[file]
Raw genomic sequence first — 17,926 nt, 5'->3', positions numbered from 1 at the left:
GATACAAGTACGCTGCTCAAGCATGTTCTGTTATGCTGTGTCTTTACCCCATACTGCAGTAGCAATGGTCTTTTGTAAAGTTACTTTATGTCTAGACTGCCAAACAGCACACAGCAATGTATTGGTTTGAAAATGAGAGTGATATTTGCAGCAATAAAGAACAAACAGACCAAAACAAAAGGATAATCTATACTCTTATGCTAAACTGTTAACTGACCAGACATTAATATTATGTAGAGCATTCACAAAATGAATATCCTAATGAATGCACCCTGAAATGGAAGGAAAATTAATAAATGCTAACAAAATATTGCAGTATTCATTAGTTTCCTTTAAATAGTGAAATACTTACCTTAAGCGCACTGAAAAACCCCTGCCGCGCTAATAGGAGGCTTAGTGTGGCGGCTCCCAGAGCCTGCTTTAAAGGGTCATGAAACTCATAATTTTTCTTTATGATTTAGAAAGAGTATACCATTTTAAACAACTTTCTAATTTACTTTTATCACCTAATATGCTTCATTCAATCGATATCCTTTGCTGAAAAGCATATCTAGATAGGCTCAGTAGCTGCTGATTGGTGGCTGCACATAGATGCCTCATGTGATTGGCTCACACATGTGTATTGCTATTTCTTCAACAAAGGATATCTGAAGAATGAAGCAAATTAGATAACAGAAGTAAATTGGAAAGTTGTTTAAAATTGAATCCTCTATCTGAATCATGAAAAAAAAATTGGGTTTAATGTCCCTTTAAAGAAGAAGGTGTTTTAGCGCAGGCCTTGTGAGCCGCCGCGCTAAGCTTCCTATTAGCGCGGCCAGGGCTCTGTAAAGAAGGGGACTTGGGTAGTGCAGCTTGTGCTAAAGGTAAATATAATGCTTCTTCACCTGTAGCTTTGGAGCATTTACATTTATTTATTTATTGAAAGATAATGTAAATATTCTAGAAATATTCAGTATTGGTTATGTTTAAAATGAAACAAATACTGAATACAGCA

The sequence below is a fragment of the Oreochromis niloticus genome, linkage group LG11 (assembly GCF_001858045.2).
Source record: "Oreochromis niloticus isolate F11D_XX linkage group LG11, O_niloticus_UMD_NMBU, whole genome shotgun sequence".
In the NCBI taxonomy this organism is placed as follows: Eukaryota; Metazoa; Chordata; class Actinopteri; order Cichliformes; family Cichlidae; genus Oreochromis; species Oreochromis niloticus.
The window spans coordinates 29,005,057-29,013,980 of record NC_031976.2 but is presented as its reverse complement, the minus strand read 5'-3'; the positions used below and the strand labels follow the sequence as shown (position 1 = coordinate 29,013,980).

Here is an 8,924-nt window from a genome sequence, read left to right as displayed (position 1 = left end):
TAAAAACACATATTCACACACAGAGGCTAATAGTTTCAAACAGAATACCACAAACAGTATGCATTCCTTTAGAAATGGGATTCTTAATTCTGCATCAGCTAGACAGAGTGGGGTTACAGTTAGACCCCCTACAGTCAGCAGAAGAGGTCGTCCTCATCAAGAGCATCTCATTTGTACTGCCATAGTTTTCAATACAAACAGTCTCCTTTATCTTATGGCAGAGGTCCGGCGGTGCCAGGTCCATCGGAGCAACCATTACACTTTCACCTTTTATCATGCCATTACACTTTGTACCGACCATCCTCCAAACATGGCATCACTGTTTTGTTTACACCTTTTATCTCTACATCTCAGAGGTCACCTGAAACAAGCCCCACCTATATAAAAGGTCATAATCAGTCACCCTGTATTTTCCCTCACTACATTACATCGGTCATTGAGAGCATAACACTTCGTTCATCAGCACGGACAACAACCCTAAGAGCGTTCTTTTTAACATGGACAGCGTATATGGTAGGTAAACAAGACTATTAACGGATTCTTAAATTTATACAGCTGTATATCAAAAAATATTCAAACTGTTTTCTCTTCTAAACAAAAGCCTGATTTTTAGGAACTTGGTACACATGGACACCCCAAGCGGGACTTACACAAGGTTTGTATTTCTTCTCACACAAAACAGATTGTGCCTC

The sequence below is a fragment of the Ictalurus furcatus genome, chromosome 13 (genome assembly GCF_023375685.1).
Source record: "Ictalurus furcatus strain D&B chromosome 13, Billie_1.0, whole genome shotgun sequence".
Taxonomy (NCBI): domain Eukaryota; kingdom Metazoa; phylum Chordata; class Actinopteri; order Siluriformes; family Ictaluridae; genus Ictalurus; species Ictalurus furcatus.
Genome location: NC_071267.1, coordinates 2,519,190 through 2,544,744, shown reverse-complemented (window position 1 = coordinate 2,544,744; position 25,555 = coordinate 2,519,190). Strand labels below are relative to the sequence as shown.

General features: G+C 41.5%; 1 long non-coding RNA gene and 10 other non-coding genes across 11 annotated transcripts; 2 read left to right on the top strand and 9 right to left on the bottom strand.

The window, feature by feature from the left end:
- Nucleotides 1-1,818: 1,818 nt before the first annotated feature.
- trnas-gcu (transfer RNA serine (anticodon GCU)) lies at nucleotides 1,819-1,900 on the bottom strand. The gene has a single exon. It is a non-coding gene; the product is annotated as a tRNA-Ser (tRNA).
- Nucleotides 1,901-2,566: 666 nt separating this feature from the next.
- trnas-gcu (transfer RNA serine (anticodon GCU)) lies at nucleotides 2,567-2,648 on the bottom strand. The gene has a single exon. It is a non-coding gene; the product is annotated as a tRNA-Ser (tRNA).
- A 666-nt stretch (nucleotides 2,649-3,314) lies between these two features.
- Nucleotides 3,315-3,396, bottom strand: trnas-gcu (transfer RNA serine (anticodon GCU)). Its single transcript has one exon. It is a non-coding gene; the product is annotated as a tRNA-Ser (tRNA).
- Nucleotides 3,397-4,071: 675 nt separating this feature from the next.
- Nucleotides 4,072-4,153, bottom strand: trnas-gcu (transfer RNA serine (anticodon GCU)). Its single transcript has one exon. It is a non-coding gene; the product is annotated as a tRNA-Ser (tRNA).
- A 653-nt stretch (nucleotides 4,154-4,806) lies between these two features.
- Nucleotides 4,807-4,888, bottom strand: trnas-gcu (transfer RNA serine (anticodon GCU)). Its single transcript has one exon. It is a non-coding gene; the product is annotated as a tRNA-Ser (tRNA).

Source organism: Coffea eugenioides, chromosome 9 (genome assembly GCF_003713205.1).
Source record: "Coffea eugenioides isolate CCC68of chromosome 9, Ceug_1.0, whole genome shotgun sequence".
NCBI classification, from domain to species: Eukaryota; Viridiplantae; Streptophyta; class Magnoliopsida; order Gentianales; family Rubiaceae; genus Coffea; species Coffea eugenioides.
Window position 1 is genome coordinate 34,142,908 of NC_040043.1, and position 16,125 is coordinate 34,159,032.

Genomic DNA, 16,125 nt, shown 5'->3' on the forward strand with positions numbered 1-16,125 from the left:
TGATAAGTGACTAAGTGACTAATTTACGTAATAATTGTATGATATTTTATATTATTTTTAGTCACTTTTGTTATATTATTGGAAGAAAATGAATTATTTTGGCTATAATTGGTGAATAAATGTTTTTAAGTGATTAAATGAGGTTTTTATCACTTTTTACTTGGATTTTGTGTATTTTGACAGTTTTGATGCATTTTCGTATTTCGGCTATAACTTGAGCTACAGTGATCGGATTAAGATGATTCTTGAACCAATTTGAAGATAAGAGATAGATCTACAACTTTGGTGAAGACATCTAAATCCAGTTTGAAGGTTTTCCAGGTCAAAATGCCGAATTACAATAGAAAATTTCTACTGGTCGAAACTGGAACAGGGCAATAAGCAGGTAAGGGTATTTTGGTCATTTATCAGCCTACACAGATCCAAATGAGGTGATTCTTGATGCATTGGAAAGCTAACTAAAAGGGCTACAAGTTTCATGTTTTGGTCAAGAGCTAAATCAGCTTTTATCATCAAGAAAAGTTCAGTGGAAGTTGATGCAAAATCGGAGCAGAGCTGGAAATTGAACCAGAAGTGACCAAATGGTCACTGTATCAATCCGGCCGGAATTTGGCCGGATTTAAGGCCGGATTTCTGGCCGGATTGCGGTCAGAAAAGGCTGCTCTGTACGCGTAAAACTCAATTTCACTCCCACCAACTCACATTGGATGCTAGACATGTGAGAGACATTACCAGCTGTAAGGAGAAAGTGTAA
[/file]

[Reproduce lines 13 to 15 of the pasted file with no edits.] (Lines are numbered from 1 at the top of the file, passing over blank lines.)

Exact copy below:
General features: G+C 41.5%; 1 long non-coding RNA gene and 10 other non-coding genes across 11 annotated transcripts; 2 read left to right on the top strand and 9 right to left on the bottom strand.

The window, feature by feature from the left end:
- Nucleotides 1-1,818: 1,818 nt before the first annotated feature.